Effective properties of random composites and fiber networks

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Ban, Ehsan
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Electronic thesis
Mechanical engineering
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Random fiber networks are assemblies of one-dimensional mechanical elements used to model the mechanics of various natural and man-made materials such as biopolymer gels and synthetic nonwovens. The small-strain mechanics of identical straight fibers has been subjected to detailed investigation, resulting in homogenization relations that express relations between network stiffness and microstructural properties. Chapters 2 and 3 of this dissertation extend such studies to account for situations where non-identical fibers or crimped fibers are present in the network. Such situations are ubiquitously observed in various systems, e.g. in collagenous soft tissue where fibers might be crimped and multiple types of fibers can be present.
The conclusions are outlined in chapter 6, along with an outline of the principal advances made in this work and a discussion of the suggested future directions of research immediately related to the contents of this thesis.
The 5th chapter is an extension of the micromechanical results pertaining to random fiber networks to random continuum composites. The effective elasticity and conductivity of composites with random microstructural properties are studied using finite element models. The composite systems consist of isotropic homogeneous subdomains having properties sampled from a statistical distribution. It is shown numerically and analytically that the effective Young’s modulus and heat conduction of the random composites linearly decrease with increasing the variance of microstructural properties. Also the variances of these effective properties scale linearly with the variance of microstructural properties and inversely with the number of considered subdomains. The analytical arguments in this chapter are a generalization of the relations introduced for fiber networks in chapter 2, introducing relations between effective composite properties and the properties of an inhomogeneity.
Chapter 4 introduces two models for simulating the mechanics of cross-linked networks of ribbon-like fibers: a coarse-grained bead-spring model and a finite element model. The coarse-grained model is used to prepare geometric models mimicking those observed in experiments using cellulose fibers and then the two models are used to test the small-strain mechanical behavior of the prepared network geometries. The models predict qualitatively similar mechanical behavior predicting linear dependence of network stiffness on the density of cross-links. Chapter 4 concludes with analyzing the computational parallel performance of the two models.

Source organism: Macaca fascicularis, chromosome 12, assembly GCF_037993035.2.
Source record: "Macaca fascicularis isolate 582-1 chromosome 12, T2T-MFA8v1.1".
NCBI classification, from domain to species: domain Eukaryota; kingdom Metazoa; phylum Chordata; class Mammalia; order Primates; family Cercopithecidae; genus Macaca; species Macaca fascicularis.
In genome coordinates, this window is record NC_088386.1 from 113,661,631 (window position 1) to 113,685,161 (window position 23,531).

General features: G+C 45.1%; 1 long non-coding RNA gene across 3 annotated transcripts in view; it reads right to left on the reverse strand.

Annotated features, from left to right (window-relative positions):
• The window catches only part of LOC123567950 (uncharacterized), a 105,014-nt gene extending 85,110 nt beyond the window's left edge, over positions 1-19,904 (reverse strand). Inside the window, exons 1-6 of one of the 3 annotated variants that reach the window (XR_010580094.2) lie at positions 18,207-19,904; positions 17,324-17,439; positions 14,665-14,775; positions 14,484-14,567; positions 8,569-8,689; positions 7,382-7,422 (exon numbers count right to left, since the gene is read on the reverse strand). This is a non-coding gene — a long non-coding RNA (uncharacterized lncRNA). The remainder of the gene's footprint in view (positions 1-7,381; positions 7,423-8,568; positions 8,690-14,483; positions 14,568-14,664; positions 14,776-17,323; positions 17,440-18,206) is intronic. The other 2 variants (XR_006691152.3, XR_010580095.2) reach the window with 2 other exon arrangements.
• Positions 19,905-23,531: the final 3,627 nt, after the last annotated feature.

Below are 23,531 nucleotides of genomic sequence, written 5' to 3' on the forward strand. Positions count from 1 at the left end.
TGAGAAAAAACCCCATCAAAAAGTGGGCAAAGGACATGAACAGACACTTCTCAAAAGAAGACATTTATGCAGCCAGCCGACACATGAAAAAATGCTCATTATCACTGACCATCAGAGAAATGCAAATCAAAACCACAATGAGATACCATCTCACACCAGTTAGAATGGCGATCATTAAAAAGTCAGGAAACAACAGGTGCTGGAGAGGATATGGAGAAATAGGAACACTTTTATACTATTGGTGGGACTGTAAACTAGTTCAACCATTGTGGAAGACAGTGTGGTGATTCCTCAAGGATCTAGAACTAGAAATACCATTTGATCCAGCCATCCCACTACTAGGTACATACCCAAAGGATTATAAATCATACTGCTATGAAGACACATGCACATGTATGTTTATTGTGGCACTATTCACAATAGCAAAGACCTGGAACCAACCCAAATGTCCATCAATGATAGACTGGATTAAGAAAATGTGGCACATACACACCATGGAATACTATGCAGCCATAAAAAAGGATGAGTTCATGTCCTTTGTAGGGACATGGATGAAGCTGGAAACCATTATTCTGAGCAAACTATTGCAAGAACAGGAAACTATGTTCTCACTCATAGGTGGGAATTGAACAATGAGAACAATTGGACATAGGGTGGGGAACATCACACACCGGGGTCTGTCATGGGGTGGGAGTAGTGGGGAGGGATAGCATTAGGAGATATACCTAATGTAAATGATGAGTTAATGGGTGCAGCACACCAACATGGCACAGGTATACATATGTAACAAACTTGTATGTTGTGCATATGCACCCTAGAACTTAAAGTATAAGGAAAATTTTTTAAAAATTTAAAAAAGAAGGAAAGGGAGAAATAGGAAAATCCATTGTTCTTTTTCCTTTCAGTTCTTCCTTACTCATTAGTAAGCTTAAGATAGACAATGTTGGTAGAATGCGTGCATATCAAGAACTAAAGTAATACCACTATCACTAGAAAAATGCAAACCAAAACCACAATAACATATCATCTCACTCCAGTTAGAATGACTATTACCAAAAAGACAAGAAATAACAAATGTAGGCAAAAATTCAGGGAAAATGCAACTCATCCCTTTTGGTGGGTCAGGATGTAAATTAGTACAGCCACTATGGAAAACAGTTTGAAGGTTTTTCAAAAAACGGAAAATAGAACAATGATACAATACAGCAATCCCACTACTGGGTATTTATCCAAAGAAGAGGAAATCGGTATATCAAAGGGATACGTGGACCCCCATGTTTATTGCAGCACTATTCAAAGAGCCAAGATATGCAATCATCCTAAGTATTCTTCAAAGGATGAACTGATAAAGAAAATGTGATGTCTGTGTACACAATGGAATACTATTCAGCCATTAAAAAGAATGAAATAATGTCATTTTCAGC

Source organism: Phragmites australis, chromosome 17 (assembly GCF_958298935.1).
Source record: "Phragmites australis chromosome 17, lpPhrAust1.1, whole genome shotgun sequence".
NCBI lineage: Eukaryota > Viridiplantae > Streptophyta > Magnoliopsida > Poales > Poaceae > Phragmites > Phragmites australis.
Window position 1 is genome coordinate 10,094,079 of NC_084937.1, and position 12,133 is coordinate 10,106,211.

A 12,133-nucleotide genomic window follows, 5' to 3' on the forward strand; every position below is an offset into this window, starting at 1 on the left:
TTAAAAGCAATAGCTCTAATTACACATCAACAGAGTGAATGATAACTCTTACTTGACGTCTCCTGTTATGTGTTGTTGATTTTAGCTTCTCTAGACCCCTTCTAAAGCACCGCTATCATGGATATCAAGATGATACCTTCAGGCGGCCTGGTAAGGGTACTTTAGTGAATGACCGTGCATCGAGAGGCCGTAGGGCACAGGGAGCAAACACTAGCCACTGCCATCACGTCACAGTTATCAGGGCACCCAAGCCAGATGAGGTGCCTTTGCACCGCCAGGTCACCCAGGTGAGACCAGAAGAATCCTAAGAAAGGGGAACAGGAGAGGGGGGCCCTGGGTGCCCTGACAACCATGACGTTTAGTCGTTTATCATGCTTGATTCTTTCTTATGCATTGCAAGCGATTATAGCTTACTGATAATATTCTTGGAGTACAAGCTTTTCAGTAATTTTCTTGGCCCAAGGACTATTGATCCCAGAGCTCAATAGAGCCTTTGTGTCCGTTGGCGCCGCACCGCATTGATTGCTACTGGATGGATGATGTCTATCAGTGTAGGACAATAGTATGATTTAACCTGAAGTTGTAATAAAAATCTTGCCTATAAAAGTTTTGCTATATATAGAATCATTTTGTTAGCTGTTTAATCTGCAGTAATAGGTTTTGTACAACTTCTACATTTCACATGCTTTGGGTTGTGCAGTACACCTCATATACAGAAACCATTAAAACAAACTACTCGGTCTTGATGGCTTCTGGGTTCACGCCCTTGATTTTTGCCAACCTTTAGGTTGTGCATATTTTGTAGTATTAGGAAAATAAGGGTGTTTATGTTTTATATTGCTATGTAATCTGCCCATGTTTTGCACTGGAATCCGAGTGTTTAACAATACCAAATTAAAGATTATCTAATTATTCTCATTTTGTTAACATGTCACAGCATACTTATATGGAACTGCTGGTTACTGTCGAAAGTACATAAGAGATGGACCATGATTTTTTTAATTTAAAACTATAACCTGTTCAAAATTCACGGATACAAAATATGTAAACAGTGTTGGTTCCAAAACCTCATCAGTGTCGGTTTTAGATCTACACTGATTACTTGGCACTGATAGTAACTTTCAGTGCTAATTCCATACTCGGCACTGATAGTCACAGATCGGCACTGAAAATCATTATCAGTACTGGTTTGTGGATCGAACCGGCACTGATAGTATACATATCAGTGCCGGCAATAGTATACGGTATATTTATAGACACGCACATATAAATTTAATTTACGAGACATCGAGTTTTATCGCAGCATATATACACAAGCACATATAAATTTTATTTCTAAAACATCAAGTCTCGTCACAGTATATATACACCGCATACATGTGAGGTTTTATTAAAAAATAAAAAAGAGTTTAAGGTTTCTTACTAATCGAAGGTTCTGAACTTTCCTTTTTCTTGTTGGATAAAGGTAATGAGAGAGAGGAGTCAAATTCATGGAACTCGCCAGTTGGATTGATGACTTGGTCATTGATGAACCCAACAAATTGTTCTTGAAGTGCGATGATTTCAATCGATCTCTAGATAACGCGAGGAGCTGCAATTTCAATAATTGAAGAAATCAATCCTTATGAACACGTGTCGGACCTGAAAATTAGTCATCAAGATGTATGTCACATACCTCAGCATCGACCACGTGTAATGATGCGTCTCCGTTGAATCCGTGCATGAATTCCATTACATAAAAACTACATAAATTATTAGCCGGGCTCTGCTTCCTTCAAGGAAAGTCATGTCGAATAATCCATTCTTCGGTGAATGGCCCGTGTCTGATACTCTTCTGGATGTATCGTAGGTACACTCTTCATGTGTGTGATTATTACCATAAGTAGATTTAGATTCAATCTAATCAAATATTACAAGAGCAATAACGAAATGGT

Chapter 2 addresses the mechanics of networks with non-identical fibers where fiber properties are sampled from statistical distributions. Finite element simulations and theoretical arguments are used to show that irrespective of network geometry, increasing the variance of fiber properties decreases the small strain network stiffness on average and the amount of network softening is proportional to the variance of fiber properties. It is further shown that the variance of small strain network stiffness scales linearly with the variance of fiber properties and inversely with the number of fibers. This chapter reports simulation results using 2D Mikado and 3D Voronoi and Delaunay networks. The analytical arguments used to prove the scaling laws include deriving a relation between fiber stiffness and network stiffness and ensemble averaging of a series approximation. Chapter 2 concludes with an extension to finite deformation behavior of networks with non-identical fibers. Estimating the effective stiffness of networks is followed in chapter 3 where the effect of fiber crimp (tortuosity) on network properties is addressed. In addition to numerical results for 3D Voronoi networks, semi-analytical arguments are provided to derive lower bounds for softening due to fiber crimp and also a series estimation for effective modulus. Implicit finite element analysis are performed to study the finite strain network behavior in the presence of crimp and finally the effect of fiber crimp is studied in a coupled fiber-matrix model for soft tissue.
December 2015
School of Engineering
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Rensselaer Polytechnic Institute, Troy, NY
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